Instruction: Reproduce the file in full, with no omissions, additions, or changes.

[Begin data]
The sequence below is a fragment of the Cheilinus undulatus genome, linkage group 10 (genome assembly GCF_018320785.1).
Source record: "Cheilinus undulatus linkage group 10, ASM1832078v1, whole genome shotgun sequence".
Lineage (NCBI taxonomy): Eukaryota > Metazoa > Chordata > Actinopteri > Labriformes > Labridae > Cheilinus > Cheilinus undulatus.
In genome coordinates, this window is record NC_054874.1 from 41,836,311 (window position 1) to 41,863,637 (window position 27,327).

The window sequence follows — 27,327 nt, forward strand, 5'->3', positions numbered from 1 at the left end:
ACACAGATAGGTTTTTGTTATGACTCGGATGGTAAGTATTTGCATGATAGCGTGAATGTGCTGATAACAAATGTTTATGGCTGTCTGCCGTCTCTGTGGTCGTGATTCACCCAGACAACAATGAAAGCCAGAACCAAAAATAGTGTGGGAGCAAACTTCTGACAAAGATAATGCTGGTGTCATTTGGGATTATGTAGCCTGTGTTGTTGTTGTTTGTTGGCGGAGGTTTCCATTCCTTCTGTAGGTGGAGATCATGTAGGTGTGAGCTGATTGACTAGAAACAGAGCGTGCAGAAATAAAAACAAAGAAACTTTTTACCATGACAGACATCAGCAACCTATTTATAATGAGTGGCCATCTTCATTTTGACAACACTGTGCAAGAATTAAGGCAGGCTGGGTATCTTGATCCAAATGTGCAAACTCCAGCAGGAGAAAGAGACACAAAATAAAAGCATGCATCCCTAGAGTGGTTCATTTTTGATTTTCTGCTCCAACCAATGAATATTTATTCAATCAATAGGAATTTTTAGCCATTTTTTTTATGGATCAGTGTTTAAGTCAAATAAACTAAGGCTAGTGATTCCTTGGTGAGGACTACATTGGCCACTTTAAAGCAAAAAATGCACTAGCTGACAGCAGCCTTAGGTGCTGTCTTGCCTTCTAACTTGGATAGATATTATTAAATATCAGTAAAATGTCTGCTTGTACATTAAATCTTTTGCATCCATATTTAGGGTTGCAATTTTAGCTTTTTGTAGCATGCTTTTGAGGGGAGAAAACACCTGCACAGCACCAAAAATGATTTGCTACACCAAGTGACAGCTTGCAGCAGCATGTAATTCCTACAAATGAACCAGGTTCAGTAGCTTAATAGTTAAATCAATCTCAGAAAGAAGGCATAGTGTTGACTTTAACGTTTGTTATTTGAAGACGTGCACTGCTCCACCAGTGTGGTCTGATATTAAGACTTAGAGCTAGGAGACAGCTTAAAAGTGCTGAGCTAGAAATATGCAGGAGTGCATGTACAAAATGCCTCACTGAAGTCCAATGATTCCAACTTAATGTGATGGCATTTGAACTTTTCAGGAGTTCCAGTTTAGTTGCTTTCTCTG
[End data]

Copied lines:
The sequence below is a fragment of the Cheilinus undulatus genome, linkage group 10 (genome assembly GCF_018320785.1).
Source record: "Cheilinus undulatus linkage group 10, ASM1832078v1, whole genome shotgun sequence".
Lineage (NCBI taxonomy): Eukaryota > Metazoa > Chordata > Actinopteri > Labriformes > Labridae > Cheilinus > Cheilinus undulatus.
In genome coordinates, this window is record NC_054874.1 from 41,836,311 (window position 1) to 41,863,637 (window position 27,327).

The window sequence follows — 27,327 nt, forward strand, 5'->3', positions numbered from 1 at the left end:
ACACAGATAGGTTTTTGTTATGACTCGGATGGTAAGTATTTGCATGATAGCGTGAATGTGCTGATAACAAATGTTTATGGCTGTCTGCCGTCTCTGTGGTCGTGATTCACCCAGACAACAATGAAAGCCAGAACCAAAAATAGTGTGGGAGCAAACTTCTGACAAAGATAATGCTGGTGTCATTTGGGATTATGTAGCCTGTGTTGTTGTTGTTTGTTGGCGGAGGTTTCCATTCCTTCTGTAGGTGGAGATCATGTAGGTGTGAGCTGATTGACTAGAAACAGAGCGTGCAGAAATAAAAACAAAGAAACTTTTTACCATGACAGACATCAGCAACCTATTTATAATGAGTGGCCATCTTCATTTTGACAACACTGTGCAAGAATTAAGGCAGGCTGGGTATCTTGATCCAAATGTGCAAACTCCAGCAGGAGAAAGAGACACAAAATAAAAGCATGCATCCCTAGAGTGGTTCATTTTTGATTTTCTGCTCCAACCAATGAATATTTATTCAATCAATAGGAATTTTTAGCCATTTTTTTTATGGATCAGTGTTTAAGTCAAATAAACTAAGGCTAGTGATTCCTTGGTGAGGACTACATTGGCCACTTTAAAGCAAAAAATGCACTAGCTGACAGCAGCCTTAGGTGCTGTCTTGCCTTCTAACTTGGATAGATATTATTAAATATCAGTAAAATGTCTGCTTGTACATTAAATCTTTTGCATCCATATTTAGGGTTGCAATTTTAGCTTTTTGTAGCATGCTTTTGAGGGGAGAAAACACCTGCACAGCACCAAAAATGATTTGCTACACCAAGTGACAGCTTGCAGCAGCATGTAATTCCTACAAATGAACCAGGTTCAGTAGCTTAATAGTTAAATCAATCTCAGAAAGAAGGCATAGTGTTGACTTTAACGTTTGTTATTTGAAGACGTGCACTGCTCCACCAGTGTGGTCTGATATTAAGACTTAGAGCTAGGAGACAGCTTAAAAGTGCTGAGCTAGAAATATGCAGGAGTGCATGTACAAAATGCCTCACTGAAGTCCAATGATTCCAACTTAATGTGATGGCATTTGAACTTTTCAGGAGTTCCAGTTTAGTTGCTTTCTCTG